- Category: Pet Advice
- Created: Wednesday, 15 April 2015 00:26
If you have one cat and decide to adopt or bring another cat home, it usually takes a little time for them to get along. Sometimes, it is love at first meet and other times, it is a bit of an adjustment. Yet, if your cats don’t get along after a week or so, there might be something else going on besides just jealousy. Your existing cat might even put up a fight and act like a tough kitty before relenting to your new cat. There are some things you can do to help strengthen the bond between your two cats and have a harmonious environment.
The first and most important thing to do is to make sure your cats are spayed or natured.
The first step toward helping your cats to get along is to spay and neuter your cats. Neutering and/or spaying your kittens invariably makes them calm down and it avoids their being in heat (not to mention that it helps with the overpopulation of our cats and so many other benefits).
Your existing cat needs to get used to the new cat’s scent
When you bring a new cat into your home, you kitty will have his own new cat scent that your existing cat won’t like (at first). Some cats are more bothered by the smell than others. Try to mix their smells so they won’t know whose is whose and merge their scent. Try taking a towel and rub one towel over one cat, then rub the same towel over the second cat to mix their scents. Do this several times a day for a few weeks and then they will knowingly like the mix and adjust to each other.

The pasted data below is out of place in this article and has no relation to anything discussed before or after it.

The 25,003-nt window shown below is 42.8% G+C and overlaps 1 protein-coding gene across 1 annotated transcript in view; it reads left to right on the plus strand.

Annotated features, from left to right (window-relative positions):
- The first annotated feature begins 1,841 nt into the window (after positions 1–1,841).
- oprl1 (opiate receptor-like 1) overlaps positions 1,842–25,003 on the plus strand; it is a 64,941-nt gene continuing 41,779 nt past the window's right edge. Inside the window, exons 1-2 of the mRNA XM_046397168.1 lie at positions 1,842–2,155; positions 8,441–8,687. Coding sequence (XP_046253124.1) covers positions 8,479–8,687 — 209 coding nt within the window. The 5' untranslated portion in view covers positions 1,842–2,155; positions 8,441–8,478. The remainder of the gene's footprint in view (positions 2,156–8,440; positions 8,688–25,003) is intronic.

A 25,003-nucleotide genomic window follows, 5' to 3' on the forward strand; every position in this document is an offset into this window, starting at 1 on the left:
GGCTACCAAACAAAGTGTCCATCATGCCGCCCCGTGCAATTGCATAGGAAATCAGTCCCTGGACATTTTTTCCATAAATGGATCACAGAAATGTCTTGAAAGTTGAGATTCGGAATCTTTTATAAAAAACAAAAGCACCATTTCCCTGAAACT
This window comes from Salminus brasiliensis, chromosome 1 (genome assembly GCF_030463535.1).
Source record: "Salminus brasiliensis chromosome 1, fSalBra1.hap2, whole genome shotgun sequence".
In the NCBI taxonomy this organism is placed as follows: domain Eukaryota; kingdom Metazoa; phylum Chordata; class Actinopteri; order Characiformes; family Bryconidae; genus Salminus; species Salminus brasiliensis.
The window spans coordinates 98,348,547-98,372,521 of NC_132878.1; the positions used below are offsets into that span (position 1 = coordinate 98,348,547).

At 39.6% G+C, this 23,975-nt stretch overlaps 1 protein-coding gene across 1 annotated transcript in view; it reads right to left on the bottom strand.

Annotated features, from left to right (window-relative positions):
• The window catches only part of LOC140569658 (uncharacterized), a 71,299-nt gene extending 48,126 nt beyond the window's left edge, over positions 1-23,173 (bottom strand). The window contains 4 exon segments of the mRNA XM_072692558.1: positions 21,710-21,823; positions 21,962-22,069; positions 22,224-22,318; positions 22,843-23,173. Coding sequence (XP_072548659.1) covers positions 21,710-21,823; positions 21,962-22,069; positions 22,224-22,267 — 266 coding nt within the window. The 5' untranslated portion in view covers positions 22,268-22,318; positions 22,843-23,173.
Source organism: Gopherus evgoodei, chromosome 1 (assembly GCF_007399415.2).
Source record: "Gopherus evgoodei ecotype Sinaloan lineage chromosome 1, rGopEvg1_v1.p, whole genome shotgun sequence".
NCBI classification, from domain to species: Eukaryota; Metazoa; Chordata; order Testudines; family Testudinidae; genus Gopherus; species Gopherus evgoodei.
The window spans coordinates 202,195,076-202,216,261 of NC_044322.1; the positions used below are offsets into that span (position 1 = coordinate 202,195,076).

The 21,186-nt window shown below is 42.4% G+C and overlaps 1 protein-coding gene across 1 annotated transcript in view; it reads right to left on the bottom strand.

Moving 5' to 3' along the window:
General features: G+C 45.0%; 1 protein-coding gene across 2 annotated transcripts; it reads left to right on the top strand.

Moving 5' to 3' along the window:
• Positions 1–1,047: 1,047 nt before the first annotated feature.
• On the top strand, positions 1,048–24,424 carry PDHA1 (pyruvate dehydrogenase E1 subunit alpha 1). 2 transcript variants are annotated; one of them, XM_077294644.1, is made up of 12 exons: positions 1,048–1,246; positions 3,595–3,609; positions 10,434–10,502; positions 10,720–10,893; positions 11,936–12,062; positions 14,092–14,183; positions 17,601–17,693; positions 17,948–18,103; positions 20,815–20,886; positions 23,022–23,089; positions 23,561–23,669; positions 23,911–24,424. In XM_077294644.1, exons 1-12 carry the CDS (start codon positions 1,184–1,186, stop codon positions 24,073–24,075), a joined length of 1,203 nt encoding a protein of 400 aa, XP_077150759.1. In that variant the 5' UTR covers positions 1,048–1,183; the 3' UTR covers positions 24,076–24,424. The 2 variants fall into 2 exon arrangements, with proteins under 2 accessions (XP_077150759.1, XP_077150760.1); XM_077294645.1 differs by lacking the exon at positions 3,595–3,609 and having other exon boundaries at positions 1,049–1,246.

Just give us time to get along
Pay extra attention to your existing cat while you make this transformation.
A new cat will almost always get more attention from you than your older kitty as you are trying to make the new cat comfortable. Try to set aside extra one-on-one time with your existing cat(s) to assure your existing cat that the new cat is not getting all of your attention. It’s hard for some cats, especially older ones, to adjust to someone interrupting their life and love from their owners. The more equal the love, the better the cats will get along. And older cats are used to getting their way so they are a bit more territorial.
Cats mark their own territory so try to get your new cat to a new spot
Cats are territorial, even if the territory extends no further than the end of your bed or a special place on the sofa. When you bring a new cat into your household, the new cat will need to establish his or her own territory and your existing cats will need to defend his or hers. This can result in fights. Try to discourage the new cat from taking over one of your existing cat’s spots by providing her with her own special spot. Sprinkle it with catnip, a treat and put a towel with her scent on it.
If your cats just can’t get along, you need to separate and then reintroduce them
Get a large dog crate and place it in a spare room, and put one cat (with a litter box and bed) in the crate, and the other cat outside the crate. Leave them alone in the room together. Do this every day for at least a week, alternating which cat gets left inside the crate. This way they get to know each other by scent.
When things appear calmer, let them out together in the room (but don't leave them alone together). Play with them, give them treats, and praise good behavior. If one cat starts a fight, put him in the crate. Continue until they can be together in the room without fighting.
Then you can let them have the run of your entire home. If one cat starts a fight, he or she goes back in the crate. Again, always praise good behavior and reward with treats. Within a few weeks, the two cats should be able to coexist fairly peacefully.
With time, patience and effort, your cats will get along well. Even if they aren’t the best of friends, they should be able to co-exist harmoniously.
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